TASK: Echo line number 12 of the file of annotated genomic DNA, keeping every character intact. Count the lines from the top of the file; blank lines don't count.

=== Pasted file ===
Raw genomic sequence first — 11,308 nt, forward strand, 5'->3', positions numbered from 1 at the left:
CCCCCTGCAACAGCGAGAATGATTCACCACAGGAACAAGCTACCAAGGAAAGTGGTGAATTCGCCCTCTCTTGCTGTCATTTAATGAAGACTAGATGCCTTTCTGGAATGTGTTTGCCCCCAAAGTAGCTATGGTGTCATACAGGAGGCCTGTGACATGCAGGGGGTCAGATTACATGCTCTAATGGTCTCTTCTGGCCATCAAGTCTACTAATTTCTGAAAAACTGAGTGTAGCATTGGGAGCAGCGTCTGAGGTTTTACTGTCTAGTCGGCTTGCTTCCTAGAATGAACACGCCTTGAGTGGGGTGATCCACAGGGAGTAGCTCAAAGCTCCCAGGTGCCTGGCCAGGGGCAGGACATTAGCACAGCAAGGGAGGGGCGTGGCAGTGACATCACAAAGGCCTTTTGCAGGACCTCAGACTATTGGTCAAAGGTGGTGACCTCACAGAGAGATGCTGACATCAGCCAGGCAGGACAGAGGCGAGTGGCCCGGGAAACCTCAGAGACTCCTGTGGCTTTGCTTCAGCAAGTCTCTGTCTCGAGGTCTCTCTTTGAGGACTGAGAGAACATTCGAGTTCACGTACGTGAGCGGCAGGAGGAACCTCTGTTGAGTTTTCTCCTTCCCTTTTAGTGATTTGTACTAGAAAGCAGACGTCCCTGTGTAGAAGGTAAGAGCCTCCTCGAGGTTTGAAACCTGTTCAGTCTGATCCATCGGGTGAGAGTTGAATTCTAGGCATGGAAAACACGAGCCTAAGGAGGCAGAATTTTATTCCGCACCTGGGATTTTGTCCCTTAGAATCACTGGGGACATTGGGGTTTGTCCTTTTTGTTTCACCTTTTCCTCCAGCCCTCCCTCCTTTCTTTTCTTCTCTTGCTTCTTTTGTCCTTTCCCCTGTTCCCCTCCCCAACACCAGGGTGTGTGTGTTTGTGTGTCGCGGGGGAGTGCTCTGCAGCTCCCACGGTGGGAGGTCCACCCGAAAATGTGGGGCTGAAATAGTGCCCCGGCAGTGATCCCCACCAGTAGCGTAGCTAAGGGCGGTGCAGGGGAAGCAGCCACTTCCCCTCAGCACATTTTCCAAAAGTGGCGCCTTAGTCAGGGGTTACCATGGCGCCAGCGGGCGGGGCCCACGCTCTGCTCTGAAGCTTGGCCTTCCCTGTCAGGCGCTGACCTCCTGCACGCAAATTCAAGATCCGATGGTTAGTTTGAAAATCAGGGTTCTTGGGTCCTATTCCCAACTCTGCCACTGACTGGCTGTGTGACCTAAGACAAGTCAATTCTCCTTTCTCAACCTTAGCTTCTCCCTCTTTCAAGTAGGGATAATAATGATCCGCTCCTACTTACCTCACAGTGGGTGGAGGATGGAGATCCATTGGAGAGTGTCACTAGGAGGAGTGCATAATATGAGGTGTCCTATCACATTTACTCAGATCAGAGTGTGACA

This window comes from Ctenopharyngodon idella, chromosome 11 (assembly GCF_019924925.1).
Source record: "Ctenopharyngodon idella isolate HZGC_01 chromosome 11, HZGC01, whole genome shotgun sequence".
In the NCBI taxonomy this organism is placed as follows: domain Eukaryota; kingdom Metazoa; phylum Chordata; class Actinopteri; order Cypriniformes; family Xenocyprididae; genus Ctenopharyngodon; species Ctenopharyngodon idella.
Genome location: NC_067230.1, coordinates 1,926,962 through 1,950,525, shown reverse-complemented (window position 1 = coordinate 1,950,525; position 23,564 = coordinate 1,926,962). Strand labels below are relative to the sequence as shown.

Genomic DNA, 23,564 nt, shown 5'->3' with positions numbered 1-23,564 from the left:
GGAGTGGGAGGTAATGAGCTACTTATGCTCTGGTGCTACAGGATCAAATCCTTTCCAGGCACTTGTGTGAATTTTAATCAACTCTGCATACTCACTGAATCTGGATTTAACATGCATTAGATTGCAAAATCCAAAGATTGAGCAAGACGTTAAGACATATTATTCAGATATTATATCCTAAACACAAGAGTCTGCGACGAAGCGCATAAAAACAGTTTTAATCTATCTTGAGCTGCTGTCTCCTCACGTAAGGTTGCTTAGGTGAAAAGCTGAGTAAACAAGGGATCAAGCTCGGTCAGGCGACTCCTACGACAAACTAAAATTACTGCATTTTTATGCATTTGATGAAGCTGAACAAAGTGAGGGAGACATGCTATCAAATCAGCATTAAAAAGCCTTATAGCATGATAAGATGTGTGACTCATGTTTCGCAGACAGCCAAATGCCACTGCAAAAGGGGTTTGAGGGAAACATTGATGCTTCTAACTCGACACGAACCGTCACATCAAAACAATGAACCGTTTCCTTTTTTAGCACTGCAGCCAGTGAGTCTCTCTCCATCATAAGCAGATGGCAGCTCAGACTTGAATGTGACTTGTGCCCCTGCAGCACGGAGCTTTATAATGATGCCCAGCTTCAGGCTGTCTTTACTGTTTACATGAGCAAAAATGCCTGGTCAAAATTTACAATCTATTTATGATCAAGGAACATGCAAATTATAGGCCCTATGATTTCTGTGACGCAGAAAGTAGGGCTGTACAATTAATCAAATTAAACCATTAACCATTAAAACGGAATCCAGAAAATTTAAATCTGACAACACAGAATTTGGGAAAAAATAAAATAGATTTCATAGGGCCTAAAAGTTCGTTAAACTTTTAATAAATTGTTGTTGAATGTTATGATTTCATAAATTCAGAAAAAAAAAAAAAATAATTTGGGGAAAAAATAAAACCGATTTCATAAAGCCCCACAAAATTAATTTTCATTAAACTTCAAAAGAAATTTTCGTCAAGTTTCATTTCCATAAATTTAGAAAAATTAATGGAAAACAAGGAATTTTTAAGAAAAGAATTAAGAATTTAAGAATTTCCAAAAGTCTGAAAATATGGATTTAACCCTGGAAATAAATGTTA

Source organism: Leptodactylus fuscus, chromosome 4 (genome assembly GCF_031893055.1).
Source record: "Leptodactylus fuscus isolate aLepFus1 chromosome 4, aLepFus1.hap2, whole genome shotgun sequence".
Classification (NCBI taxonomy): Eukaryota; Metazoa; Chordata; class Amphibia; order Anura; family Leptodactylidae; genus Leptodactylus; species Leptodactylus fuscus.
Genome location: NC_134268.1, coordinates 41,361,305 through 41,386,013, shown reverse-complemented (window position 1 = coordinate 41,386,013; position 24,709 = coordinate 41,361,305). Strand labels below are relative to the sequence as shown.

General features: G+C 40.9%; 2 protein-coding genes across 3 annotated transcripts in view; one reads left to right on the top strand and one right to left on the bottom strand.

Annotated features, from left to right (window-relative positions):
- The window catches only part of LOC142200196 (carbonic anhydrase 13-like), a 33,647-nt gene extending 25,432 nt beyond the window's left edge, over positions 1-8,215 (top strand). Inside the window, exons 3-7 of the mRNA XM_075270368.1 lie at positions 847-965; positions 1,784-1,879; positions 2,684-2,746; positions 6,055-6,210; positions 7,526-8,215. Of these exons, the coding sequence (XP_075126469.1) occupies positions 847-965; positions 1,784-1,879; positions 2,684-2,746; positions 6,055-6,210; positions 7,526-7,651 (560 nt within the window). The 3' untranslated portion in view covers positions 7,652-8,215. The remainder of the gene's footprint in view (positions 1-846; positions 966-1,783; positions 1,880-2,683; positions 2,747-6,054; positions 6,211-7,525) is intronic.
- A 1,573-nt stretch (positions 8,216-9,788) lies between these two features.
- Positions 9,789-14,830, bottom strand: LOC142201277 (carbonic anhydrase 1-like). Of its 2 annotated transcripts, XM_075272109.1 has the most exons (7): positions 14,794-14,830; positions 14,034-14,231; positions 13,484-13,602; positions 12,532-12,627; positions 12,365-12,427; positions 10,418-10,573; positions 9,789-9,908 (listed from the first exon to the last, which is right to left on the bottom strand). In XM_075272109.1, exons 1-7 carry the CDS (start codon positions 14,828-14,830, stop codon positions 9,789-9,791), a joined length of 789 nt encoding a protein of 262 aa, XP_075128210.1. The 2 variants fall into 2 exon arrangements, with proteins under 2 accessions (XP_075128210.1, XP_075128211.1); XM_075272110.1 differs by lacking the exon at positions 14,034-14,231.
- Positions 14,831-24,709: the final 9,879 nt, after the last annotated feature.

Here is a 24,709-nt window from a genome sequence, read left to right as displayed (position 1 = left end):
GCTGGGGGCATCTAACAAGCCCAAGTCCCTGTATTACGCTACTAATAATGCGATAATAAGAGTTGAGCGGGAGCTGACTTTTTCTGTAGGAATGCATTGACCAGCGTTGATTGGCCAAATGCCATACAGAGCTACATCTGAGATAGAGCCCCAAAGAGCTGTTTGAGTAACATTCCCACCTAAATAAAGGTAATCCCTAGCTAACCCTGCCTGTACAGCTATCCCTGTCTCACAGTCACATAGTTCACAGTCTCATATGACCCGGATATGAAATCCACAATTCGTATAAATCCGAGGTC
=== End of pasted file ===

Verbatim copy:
Genome location: NC_134268.1, coordinates 41,361,305 through 41,386,013, shown reverse-complemented (window position 1 = coordinate 41,386,013; position 24,709 = coordinate 41,361,305). Strand labels below are relative to the sequence as shown.